Deborah Thorne, founder of a conflict resolution service for youth, knows what she is doing is not politically correct. But she also feels the summer day camp for African American boys she will launch June 23 is so desperately needed that she is willing to accept that label.

A conversation Thorne had with one of her 12-year-old clients highlighted just how dire the situation is.

“A young man came into my office. He gets in trouble quite a bit. I told him I was doing a day camp for African American boys (run by African American men) and maybe we could talk to your mother about you attending,” recalled Thorne, who said the child lived with his mother and adult sister. “His response was, ‘Why would I go to that? All they can teach me is how to gang bang and kill people,’ and he was serious,” recounted the counselor, the incredulousness still evident in her voice.

That stunning response coupled with the fact that she sees far too many African American boys whining or gossiping with girls made it plain to her that many of these young men do not know what it means to be an African American man.

On top of that, Thorne, who said her conflict resolution program sees many African American males getting into trouble, felt compelled to step up to the plate to make a difference.

She created Boyz 2 Men, a 10-week summer day camp that will operate from June 23 to Aug. 29, and targets boys ages 8 to 12. It will be run by African American males, and while she developed the program, calls it her “baby” and longs to be there to see how it operates, Thorne said it is critical to keep the integrity by having all the people involved be African American males.

“Our boys have enough women in their lives telling them what to do. My vision is that men are training our boys. We’ve assimilated by attempting to be politically correct (and include all kids), but we’re losing our children.”

The first two hours of each camp day, youngsters will spend playing chess and all kinds of games that make them think. Then at 9:30 a.m. daily they will meet with their male counselors to learn all three versus of the Negro National Anthem, and talk about whatever subjects cross their minds.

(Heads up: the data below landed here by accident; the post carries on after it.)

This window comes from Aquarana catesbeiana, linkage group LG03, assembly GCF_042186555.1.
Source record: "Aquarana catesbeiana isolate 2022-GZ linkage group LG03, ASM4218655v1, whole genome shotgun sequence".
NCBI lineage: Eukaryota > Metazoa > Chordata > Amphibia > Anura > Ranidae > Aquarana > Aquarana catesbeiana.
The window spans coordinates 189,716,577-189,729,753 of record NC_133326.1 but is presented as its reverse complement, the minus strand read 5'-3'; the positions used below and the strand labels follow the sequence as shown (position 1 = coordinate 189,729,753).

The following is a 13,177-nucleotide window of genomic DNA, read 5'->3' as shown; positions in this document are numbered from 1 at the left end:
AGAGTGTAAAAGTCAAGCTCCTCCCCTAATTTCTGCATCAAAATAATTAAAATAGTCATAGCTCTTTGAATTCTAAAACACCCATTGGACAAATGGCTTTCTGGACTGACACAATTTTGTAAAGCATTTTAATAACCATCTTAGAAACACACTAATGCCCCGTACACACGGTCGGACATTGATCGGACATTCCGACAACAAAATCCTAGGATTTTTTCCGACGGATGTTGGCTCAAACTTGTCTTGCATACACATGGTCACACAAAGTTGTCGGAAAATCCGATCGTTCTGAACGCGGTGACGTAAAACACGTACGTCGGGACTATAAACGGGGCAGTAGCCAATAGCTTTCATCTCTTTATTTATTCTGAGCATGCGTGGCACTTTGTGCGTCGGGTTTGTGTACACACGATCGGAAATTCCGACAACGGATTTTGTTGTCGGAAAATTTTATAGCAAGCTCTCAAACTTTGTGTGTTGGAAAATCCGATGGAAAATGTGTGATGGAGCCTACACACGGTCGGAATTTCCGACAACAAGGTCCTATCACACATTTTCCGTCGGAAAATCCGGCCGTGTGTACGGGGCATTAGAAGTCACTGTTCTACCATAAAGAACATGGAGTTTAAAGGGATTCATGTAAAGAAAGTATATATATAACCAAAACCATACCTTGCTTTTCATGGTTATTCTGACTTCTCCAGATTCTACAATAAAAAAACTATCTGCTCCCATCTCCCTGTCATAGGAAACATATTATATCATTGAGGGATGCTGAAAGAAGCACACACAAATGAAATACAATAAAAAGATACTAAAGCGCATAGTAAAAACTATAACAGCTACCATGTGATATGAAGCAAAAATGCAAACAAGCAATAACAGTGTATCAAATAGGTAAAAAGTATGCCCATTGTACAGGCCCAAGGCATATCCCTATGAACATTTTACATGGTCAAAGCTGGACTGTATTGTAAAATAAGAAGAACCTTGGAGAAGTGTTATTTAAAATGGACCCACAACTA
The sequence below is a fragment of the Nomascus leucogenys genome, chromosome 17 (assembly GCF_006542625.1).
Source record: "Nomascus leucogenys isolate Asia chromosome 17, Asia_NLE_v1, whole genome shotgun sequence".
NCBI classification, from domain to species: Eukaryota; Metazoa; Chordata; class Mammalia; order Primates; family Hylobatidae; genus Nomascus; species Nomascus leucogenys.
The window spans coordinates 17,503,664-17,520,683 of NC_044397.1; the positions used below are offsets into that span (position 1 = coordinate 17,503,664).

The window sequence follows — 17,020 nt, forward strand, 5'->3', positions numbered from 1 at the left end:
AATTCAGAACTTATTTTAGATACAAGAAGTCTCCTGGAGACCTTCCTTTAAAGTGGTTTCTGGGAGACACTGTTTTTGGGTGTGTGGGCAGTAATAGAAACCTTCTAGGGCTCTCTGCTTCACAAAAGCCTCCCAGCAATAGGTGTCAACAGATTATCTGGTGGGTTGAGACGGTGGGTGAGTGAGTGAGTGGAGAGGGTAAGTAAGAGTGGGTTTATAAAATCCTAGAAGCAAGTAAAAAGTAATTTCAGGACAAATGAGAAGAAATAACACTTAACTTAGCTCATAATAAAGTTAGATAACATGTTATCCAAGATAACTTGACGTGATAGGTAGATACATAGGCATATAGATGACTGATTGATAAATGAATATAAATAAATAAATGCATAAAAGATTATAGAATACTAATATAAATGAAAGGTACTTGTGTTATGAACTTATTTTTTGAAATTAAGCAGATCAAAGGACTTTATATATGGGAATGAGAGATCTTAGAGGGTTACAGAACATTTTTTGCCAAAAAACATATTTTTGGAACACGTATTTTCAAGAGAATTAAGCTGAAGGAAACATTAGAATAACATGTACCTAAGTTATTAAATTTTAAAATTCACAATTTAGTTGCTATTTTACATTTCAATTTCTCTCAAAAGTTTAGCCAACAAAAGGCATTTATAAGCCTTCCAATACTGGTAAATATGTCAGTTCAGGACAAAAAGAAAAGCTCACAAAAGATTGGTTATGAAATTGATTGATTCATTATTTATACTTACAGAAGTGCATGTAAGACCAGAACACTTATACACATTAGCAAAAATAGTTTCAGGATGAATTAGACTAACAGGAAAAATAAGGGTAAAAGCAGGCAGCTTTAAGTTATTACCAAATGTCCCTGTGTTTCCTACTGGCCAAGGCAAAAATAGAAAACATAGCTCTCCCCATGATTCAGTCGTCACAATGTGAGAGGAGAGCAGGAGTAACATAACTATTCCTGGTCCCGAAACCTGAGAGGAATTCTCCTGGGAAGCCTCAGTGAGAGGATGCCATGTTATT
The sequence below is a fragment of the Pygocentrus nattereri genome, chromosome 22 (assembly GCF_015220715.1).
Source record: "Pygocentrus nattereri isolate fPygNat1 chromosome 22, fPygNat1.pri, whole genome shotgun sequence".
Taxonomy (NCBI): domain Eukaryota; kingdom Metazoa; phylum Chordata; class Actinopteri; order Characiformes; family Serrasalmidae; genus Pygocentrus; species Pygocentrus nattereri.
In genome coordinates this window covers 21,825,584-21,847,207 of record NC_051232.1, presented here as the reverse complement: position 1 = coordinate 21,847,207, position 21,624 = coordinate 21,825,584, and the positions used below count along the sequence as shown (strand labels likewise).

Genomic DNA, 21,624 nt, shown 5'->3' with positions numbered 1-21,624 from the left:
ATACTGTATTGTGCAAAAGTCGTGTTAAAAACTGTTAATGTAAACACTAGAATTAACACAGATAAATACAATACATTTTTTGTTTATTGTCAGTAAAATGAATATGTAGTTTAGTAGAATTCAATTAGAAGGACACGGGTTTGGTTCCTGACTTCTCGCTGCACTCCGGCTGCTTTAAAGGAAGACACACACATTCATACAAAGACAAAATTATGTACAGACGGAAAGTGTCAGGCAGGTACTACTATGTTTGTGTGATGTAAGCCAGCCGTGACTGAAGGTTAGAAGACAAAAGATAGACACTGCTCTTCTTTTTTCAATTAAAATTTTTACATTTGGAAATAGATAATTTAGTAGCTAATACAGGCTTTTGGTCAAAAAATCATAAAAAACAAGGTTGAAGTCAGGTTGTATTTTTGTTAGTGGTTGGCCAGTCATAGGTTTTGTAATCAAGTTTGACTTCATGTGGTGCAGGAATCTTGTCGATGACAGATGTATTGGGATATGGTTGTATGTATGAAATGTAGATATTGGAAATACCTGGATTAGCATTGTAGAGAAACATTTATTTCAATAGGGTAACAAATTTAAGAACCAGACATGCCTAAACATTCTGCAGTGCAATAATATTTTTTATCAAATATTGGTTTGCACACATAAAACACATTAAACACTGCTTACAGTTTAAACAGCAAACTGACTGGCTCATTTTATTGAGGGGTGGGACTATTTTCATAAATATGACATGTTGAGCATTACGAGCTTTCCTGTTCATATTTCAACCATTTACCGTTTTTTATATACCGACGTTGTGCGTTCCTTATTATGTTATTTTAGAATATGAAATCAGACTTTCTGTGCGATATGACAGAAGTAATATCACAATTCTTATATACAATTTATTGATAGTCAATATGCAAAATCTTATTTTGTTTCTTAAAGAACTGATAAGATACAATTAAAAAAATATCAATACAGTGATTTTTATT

Next depending on the day, they will take a field trip around town addressing the theme for the day. Monday focuses on conflict resolution, and the boys will learn strategies such as anger management and anti-bullying techniques.

Tuesday is about the village and visiting places that represent the African American culture such as the African American Firefighter Museum.

Wednesday is volunteerism day, and they go to places like senior centers, and spend time at the Barack Obama campaign headquarters.

“We support him because he is an African American male, and our boys need to see that. They need to see that African American men do more than do drugs, sell guns, and gang bang,” explained Thorne.

Thursday is businessmen’s day, and the youngsters will wear a shirt and tie over their Boyz 2 Men T-shirts and take a trip to the bank to make a deposit each week.

“We are asking Broadway Federal to partner with us,” explained Thorne. She added that the weekly deposit will come from camp fees, so that at the end of the 10 weeks they have saved up $50. We are asking Broadway Federal to match the $50, and the idea is to get (the boys) into the habit of going to the bank.

This weekly banking will be coupled with financial literacy training.

Friday is just for fun, and the youngsters will visit beaches as well as amusement parks. The cost of this will also come out of the $130 weekly fee each camper pays.

“We’re asking parents to commit for 10 weeks, and if they can come up with the first $260, we’ll show them how to earn the rest,” said Thorne. The program founder said they are also seeking donations from individuals and businesses to help underwrite the cost of a one-week campership.

“We’re taking the first 40 boys who show up for this pilot program, but next year our goal is 120 boys,” explained Thorne.

People interested in the camp program can contact Kids First through: or call (310) 280-9035. Donations payable to Kids First Conflict Resolution with a note in the memo section referencing Boyz 2 Men can be mailed to 10736 Jefferson Blvd., Suite 404, Culver City, CA 90230.